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Lateral view of a Male Baetis (Baetidae) (Blue-Winged Olive) Mayfly Dun from Mystery Creek #43 in New York
Blue-winged Olives

Tiny Baetis mayflies are perhaps the most commonly encountered and imitated by anglers on all American trout streams due to their great abundance, widespread distribution, and trout-friendly emergence habits.

Dorsal view of a Ephemerella mucronata (Ephemerellidae) Mayfly Nymph from the Yakima River in Washington
This is an interesting one. Following the keys in Merritt R.W., Cummins, K.W., and Berg, M.B. (2019) and Jacobus et al. (2014), it keys clearly to Ephemerella. Jacobus et al provide a key to species, but some of the characteristics are tricky to interpret without illustrations. If I didn't make any mistakes, this one keys to Ephemerella mucronata, which has not previously been reported any closer to here than Montana and Alberta. The main character seems to fit well: "Abdominal terga with prominent, paired, subparallel, spiculate ridges." Several illustrations or descriptions of this holarctic species from the US and Europe seem to match, including the body length, tarsal claws and denticles, labial palp, and gill shapes. These sources include including Richard Allen's original description of this species in North America under the now-defunct name E. moffatae in Allen RK (1977) and the figures in this description of the species in Italy.
27" brown trout, my largest ever. It was the sub-dominant fish in its pool. After this, I hooked the bigger one, but I couldn't land it.
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Jmd123 has attached these 17 pictures. The message is below.
Launching into destination number two, the bass pond at Clark's Marsh
The boys with the first fall colors, red maples of course
These lily pads were full of boils and swirls as we paddled through
Success at last!  Nice fat 16-er from the Marsh, in a deeper back channel on a #10 KBF
Prospecting for bass in the backwaters
Bass water, home of that 16-er
Wildflower bouquet in the middle of the marshlands (Bidens sp., possibly beckii?)
Serious wetland habitat, beautiful and diverse
Whorled loosestrife (Decodon verticellatus), a beautiful native relative of the evil purple loosestrife
Major habitat - this place sees a LOT of bird activity at various times, including bald eagles, trumpeter swans, blue herons, pileated woodpeckers, wood ducks, hooded mergansers, yellow-rumped warblers...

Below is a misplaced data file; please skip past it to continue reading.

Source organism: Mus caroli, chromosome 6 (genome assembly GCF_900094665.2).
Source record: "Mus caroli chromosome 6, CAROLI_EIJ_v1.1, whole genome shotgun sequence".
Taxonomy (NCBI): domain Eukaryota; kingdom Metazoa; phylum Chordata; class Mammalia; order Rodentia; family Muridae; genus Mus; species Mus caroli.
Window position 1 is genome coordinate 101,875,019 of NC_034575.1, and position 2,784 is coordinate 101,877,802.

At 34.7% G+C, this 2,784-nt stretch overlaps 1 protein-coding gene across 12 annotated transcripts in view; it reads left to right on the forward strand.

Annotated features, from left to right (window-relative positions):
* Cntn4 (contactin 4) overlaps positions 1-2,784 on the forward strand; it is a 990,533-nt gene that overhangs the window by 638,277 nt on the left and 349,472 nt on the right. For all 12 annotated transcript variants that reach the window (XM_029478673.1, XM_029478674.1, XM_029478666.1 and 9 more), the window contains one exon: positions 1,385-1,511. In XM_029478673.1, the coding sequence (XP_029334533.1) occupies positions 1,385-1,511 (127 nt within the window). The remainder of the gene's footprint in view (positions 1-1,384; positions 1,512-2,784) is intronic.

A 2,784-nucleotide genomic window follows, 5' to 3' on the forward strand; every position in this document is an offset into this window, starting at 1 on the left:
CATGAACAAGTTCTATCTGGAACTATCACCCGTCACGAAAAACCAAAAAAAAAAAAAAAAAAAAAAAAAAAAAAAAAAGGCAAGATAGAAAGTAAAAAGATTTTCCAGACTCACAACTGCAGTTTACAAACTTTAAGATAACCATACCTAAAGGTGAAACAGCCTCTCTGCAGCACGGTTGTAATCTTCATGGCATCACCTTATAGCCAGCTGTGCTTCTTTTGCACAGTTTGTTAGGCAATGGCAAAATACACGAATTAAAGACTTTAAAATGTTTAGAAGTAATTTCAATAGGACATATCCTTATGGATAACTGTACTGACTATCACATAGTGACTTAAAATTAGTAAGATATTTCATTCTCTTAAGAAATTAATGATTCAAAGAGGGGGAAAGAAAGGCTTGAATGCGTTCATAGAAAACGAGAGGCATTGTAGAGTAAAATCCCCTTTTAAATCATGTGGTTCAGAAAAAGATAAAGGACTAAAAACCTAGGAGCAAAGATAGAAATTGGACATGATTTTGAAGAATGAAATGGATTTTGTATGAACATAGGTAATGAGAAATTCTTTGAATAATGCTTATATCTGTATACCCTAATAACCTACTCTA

Working the bass waters
Low-rider...flipped my kayak for the first time ever
Notice the water line on my shirt
Todd continuing with Joe's lessons
Fly boxes I deployed
More flies - these are my main two boxes I carry in the sling-pack, the previous two are "add-ons" as needed
Finally...the wreckage!  This is (part of) what Joe & Todd killed during their visit...oh yes, a good time was had by all!
Jmd123's profile picture
Oscoda, MI

Posts: 2474
Jmd123 on Sep 18, 2017September 18th, 2017, 5:41 am EDT
Here's the photos from our Marsh paddle. Note that this place is less than 10 miles from my house, in fact I can walk here in 45 minutes or drive here in less than 10...but you can't reach what we saw without a boat, the place is surrounded by marsh...but oh, the biodiversity! Didn't see much invasive either, almost all native plants. Even got a nice fish. Enjoy!


P.S. The KBF works its magic once again...

No matter how big the one you just caught is, there's always a bigger one out there somewhere...
Partsman's profile picture
bancroft michigan

Posts: 321
Partsman on Sep 29, 2017September 29th, 2017, 12:33 pm EDT
Believe it or not Jonathon that is what the south end of Cedar lake used to look like. It was wild and beautiful and very hard to get into, huge sunfish and big pike and bass lived there. Things changed for the worse in the late 60,s when Brownell reality got permits to dredge, they did good job of screwing things up! I really miss going up to my grandparents place on the lake and how much fun we had growing up, fishing the lake and the pine river at my great aunts place. Things were sure a lot simpler then, I'm getting pretty fed up with everything going on now a days.


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